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D.C. charter schools face unfunded mandates
New food, phys-ed standards problematic
Question of the Day
D.C. schools open their doors Monday morning for the start of a new year, and charter parents and advocates say a new problem is compounding an old one.
This school year, the D.C. Healthy Schools Act mandating new feeding and physical-education policies takes effect. But charter schools are scrambling to meet some requirements of the new law, which says schools must feed students locally produced fruits and vegetables and offer students overall healthier meals. The act also raises the bar on physical fitness.
“The majority of charter schools are going in commercial buildings,” said Robert Cane, executive director of the advocacy group Friends of Choice in Urban Schools. (FOCUS). “We support good food and exercise, but charter schools have scrambled to meet requirements.”
Charter and traditional schools often lack cafeterias, and most charters lack green space for children to play or hold gym classes. Many don’t have a swimming pool, gymnasium, football field, tennis court or a track course.
“Charter schools often dont have playgrounds, play fields and cafeterias,” he said. “Parks and recreation [authorities] give priorities to D.C. public schools.”
Equitable funding and facilities are long-standing concerns of the school-choice movement, which saw a major victory in 1996, when Congress and the Clinton White House established the D.C. School Reform Act to provide charters as competition and public options for parents who tired of their children languishing in the D.C. Public Schools (DCPS) system.
Supporters point out that, today, parents of charter-school students have much to be proud of despite disparate facilities and funding disparities. Waiting lists prove public charters are trying to meet parental demands for more innovation programs, and rising test scores, graduation rates and studies prove they are closing the achievement gap for blacks, Hispanics and unprivileged youths, advocates said.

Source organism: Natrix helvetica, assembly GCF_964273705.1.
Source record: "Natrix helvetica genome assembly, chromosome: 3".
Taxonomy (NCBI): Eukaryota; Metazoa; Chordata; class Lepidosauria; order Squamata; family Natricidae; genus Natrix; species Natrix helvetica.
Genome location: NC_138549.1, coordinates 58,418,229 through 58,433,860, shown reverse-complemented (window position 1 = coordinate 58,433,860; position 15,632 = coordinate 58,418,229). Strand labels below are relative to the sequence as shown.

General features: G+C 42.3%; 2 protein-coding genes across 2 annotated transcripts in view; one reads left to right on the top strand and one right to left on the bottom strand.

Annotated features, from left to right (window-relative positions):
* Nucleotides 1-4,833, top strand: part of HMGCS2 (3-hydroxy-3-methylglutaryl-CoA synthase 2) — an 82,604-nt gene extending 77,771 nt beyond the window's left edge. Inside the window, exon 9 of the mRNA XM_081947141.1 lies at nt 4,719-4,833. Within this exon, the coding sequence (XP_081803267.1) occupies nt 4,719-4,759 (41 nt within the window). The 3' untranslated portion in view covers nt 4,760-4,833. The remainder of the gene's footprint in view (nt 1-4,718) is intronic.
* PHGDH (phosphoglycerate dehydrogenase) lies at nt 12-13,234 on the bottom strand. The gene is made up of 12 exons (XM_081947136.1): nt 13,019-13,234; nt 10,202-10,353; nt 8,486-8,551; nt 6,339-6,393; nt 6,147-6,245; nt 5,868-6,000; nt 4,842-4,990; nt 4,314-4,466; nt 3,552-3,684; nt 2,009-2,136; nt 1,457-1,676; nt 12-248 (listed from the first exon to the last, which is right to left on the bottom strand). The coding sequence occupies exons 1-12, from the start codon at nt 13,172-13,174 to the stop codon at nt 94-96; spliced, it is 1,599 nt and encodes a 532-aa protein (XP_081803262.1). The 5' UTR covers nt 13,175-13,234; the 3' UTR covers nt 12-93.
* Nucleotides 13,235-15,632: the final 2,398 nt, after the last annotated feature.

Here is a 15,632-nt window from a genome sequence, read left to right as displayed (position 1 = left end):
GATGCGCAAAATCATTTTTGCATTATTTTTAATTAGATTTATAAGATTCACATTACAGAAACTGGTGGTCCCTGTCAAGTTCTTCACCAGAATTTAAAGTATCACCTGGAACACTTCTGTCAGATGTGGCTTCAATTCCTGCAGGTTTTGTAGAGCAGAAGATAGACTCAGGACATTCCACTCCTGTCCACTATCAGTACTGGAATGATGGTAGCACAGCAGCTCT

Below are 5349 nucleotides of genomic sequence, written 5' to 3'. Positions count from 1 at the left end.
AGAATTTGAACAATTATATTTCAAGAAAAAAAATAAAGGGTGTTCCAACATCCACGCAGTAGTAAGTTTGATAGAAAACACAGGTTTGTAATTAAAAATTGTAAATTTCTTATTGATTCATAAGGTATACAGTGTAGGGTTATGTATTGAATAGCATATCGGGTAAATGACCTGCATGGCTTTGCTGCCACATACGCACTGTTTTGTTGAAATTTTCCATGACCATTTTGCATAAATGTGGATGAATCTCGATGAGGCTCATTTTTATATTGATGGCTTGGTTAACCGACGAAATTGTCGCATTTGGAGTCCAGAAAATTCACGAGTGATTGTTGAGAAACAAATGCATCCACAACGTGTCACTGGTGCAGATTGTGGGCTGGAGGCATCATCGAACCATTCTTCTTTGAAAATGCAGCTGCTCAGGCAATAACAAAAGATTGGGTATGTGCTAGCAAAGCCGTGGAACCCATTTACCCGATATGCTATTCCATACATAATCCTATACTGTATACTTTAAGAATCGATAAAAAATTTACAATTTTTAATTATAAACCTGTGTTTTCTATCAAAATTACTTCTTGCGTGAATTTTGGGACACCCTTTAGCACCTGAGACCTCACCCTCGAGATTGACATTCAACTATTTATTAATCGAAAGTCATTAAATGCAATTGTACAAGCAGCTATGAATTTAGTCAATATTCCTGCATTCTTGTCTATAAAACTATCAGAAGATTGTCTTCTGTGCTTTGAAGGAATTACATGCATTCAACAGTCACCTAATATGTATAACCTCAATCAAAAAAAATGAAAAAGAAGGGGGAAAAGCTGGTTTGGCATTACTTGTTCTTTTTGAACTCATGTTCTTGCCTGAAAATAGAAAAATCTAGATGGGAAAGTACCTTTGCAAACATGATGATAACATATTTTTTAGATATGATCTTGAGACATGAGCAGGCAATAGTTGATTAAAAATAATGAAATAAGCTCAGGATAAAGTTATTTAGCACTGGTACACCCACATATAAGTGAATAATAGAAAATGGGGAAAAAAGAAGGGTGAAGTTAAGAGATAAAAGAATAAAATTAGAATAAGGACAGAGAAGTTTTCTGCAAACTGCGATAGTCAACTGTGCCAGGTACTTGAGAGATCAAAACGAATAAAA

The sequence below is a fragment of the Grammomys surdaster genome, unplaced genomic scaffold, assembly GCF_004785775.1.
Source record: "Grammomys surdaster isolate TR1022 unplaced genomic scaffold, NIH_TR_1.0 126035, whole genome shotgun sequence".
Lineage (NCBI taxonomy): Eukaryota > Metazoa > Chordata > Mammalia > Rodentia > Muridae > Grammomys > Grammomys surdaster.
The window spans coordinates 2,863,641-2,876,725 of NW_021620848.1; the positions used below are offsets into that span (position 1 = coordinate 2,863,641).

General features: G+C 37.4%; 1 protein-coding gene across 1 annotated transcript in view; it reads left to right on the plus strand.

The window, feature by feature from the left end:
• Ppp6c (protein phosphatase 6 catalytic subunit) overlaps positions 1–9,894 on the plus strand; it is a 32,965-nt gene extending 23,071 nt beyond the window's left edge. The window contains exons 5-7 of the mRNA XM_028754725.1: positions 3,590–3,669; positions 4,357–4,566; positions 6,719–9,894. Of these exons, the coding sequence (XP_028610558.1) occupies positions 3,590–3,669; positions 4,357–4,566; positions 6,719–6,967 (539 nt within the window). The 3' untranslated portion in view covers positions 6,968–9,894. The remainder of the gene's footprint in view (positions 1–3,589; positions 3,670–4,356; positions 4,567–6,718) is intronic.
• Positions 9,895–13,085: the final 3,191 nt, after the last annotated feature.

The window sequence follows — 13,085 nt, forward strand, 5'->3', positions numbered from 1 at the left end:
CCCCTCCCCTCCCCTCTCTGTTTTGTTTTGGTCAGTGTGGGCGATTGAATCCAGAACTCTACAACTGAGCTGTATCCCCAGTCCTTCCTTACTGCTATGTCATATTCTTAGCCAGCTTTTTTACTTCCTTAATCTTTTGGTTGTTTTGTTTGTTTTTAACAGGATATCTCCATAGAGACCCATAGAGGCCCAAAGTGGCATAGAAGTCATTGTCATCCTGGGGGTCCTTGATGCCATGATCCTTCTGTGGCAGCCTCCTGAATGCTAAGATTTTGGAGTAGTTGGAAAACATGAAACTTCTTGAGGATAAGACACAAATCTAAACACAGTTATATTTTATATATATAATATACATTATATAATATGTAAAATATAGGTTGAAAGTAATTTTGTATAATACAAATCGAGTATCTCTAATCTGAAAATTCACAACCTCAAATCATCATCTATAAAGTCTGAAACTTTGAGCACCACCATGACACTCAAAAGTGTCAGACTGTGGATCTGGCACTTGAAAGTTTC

Friendship Public Charter Schools, for example, has nearly 6,000 student on nine campuses and a high-school waiting list of more than 260 students. Many of its student athletes have been recruited by or are attending some of the top colleges in the nation.
The number of students attending charter schools has been steadily rising by a few thousand students each year since 1996, with charters now educating 38 percent of D.C. public school students. The rate is expected to rise again this school year, perhaps to 40 percent, Mr. Cane said.
Advocates are more acutely aware of facility shortfalls because of another policy change: The citys push for universal preschool.
“We have a lot of interest in pre-[kindergarten] programs,” said Donald Hense, chairman of Friendship. “We added pre-Kprograms to our Blow-Pierce Elementary School.”
The rises in enrollment prove charters are trying to meet parents demands, he and Mr. Cane said. That is why, they said, the city should do more to meet the needs of parents who want more money and school-ready facilities, with the first option being the buildings of closed public schools.
“Putting city agencies instead of charters in closed schools is a sad thing,” Mr. Hense said. “It makes things much more difficult for charters. Younger kids need play space and green space. You need green space for these children.”
Some parents think charters should have been allowed to opt out of some provisions in the Healthy Schools Act.
“I believe it was a mistake to burden them with such a mandate,” said school-choice supporter Dave Hedgepeth of Northwest, who sends his daughters to a traditional public school. “Charters have enough trouble finding suitable facilities as it is, so adding additional requirements like this only adds to their burdens, and diverts time and resources away from their educational mission. Given that most charters serve lower-income populations that often lack resources in their homes and neighborhoods, it’s time and money these schools simply can’t afford to waste.”
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About the Author
Award-winning opinion writer Deborah Simmons is a senior correspondent who reports on City Hall and writes about education, culture, sports and family-related topics. Mrs. Simmons has worked at several newspapers, and since joining The Washington Times in 1985, has served as editorial-page editor and features editor and on the metro desk. She has taught copy editing at the University of ...
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